Eyesight and Driving
As a driver, having good eyesight is vital to ensure you are not endangering yourself or other road users. Driving with poor or impaired eyesight not only puts other motorists at risk of having a road traffic accident, but is also against the law and could result in a fine, penalty points on your licence or even a ban from driving.
There are strict rules regarding driving and eyesight in Britain. Anyone who wishes to drive a vehicle must be able to see clearly at a certain distance in order to be considered safe to drive.
All learner drivers are therefore required to pass a basic eyesight test before they are allowed to take their practical driving test. This involves being able to read a car number plate on a stationery vehicle from a distance of 20.5 metres. For the new-style number plates (introduced on 1 September 2001), the distance requirement is 20m.
Learners are given three opportunities to prove to the examiner they can read the number plate correctly*. If after three attempts they fail to answer correctly and meet the required eyesight standard, they will not be allowed to continue the practical driving test and the Driver and Vehicle Licensing Agency (DVLA) will be notified of the practical test failure on the eyesight requirement. Learners must then pass a separate eyesight test before they can attempt the standard eyesight check and continue with the practical driving test.
*Learners who canít speak English or have difficulty reading are allowed to write down what they see.
Wearing glasses/contact lenses
Learners who need to wear glasses or corrective lenses for the eyesight test must ensure they wear them throughout the practical test and whenever they are driving. Learners risk failing their eyesight and practical test on the spot if they:
- forget to bring their glasses/corrective lenses to the test,
- bring the wrong pair,
- bring damaged glasses/lenses, or
- take off their glasses/ lenses during the practical test
Under the current UK law, Britons who have passed their driving test and need glasses or contact lenses to see clearly must ensure they wear them when driving or else they could be fined up to £1,000, receive three penalty points or be disqualified from driving.
Informing the DVLA about eyesight conditions
When applying for a driving licence from the Driver and Vehicle Licensing Agency (DVLA) individuals should inform the agency of any illness or condition they have which may affect their sight. This includes any visual condition that affects sight in one or both eyes (not including short or long sight or colour blindness), or if they only have sight in one eye. Applicants should also declare if they have had sight corrective surgery carried out.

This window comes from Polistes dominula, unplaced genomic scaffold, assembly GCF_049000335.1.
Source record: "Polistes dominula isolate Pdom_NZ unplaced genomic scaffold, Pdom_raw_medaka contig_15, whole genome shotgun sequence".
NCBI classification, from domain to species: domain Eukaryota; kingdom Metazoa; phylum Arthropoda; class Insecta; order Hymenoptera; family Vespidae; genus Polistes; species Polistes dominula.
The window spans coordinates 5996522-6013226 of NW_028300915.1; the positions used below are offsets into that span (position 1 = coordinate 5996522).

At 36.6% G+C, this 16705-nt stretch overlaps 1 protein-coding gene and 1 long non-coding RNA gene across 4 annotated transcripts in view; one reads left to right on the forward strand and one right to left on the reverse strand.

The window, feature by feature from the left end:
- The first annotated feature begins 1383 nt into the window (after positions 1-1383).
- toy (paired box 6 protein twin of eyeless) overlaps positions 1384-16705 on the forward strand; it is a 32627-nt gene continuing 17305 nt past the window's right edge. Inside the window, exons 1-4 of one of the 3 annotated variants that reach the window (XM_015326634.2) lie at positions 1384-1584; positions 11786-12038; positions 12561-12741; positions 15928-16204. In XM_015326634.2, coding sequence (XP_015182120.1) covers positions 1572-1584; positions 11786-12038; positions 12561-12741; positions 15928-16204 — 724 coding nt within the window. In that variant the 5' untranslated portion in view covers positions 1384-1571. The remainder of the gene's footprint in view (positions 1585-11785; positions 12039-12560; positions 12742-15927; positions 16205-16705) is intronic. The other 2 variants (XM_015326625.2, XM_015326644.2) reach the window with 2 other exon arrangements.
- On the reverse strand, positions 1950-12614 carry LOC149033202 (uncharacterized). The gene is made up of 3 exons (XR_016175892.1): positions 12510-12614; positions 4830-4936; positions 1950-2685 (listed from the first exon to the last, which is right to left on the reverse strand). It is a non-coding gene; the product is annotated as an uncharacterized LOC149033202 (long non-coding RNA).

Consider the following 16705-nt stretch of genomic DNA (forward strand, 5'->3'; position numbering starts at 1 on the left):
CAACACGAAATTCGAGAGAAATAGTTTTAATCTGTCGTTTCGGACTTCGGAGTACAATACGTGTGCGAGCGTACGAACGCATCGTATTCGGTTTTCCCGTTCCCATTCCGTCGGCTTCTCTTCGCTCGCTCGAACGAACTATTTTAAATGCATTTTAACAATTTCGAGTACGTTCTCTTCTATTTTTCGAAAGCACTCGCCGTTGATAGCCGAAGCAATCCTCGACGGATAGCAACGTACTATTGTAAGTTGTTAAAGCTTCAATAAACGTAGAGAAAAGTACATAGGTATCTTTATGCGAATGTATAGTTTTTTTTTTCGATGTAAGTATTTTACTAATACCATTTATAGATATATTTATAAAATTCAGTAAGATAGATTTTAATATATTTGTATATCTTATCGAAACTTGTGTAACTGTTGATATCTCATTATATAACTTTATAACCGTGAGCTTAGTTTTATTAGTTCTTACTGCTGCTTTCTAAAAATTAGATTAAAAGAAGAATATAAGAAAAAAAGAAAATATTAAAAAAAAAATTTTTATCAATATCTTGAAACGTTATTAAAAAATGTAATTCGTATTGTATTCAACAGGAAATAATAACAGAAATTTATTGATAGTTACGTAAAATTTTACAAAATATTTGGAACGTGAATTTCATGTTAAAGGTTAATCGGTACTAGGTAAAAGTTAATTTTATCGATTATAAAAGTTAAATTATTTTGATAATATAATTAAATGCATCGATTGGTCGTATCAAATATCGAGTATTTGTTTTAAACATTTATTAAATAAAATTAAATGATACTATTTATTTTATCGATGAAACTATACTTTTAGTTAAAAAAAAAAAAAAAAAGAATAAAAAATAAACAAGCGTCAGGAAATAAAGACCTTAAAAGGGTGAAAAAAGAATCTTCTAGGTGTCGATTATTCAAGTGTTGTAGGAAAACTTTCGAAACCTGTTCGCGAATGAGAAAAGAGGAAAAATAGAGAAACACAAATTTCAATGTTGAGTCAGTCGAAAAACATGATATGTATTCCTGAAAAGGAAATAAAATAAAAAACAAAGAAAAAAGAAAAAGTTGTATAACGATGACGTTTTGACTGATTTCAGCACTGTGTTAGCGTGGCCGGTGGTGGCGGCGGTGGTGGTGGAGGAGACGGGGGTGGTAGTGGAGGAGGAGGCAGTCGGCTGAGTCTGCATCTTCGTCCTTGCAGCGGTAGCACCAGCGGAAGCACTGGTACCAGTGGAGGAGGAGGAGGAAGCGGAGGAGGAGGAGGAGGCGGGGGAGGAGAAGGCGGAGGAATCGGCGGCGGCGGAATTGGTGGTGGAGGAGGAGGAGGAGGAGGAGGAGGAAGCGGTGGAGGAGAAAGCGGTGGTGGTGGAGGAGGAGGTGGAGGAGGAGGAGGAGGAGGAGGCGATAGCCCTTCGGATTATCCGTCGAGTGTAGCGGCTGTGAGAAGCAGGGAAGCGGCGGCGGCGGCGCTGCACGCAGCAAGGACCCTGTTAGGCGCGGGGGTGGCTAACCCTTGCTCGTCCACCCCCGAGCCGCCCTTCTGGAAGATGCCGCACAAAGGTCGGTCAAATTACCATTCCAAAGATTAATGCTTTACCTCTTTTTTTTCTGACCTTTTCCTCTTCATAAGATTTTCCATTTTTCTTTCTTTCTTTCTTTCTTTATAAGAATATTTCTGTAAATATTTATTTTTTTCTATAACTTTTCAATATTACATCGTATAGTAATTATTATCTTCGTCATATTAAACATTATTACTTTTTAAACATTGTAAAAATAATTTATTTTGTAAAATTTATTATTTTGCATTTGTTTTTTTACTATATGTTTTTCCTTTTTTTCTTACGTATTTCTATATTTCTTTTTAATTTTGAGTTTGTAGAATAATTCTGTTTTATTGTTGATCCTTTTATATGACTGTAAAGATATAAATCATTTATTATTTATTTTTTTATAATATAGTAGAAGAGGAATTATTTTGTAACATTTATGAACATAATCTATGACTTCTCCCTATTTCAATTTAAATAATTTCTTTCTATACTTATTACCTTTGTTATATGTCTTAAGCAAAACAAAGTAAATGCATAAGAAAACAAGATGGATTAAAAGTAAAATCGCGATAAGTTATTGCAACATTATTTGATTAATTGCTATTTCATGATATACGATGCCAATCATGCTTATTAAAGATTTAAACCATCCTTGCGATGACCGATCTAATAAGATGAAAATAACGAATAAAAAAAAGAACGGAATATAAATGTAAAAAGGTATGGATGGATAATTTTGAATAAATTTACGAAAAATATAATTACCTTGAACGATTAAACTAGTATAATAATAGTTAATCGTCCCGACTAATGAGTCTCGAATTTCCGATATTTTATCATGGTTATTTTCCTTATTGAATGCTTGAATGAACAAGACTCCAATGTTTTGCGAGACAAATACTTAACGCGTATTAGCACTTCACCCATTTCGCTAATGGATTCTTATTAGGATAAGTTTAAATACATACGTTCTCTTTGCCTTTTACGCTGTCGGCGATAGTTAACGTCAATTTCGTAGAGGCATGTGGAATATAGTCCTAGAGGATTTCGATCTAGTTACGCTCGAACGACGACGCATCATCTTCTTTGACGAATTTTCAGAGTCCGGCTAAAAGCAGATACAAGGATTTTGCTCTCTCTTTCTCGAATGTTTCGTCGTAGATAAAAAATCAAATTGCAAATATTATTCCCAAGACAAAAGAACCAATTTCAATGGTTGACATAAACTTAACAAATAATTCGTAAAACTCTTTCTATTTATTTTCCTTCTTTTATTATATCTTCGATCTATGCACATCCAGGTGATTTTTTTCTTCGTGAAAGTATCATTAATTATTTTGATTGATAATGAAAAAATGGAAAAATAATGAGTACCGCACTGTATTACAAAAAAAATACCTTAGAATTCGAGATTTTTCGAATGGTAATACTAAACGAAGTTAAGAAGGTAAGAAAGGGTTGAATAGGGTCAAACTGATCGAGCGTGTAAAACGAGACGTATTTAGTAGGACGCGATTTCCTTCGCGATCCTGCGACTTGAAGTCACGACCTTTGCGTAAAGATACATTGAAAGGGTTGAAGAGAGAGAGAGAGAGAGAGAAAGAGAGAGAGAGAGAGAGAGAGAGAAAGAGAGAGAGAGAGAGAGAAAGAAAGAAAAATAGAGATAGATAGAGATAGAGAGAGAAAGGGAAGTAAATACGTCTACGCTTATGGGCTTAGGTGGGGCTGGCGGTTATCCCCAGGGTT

Those who hold a full UK driving license and believe they have an eye condition which should be reported must complete a medical questionnaire and send it to the DVLA. The agency will then assess their case and decide whether it is safe for them to continue driving. If they decide that it isn't, the driverís licence will be revoked. For most cases, this will take less than a month.
General Eye Tests
Once an individual has passed their driving test they are not legally required to have an eye test for driving purposes until they are 70 years old, despite the fact that eyesight can start deteriorating from the age of thirty. Because of this, many people continue to drive for many years with less than adequate vision.
It is therefore recommended that all motorists have their eyesight tested once every two years to check whether it is safe for them to continue driving. As well as determining whether or not a person needs glasses or contact lenses to aid their vision, eyesight tests are also crucial for detecting serious conditions which may need immediate treatment, such as glaucoma and cataracts, and may also give clues about less common diseases.
Many people over the age of 60 may suffer from both glaucoma and cataracts Ė two of the most common eyesight conditions. Glaucoma occurs because of a problem with fluid draining from the eye, whereas cataracts cloud the lens of the eye, preventing much of the light from passing through.
Although the two diseases are unrelated, both are serious conditions that can lead to blindness if left untreated. While surgery can reverse the loss of vision from cataracts, vision loss from glaucoma is permanent and irreversible.
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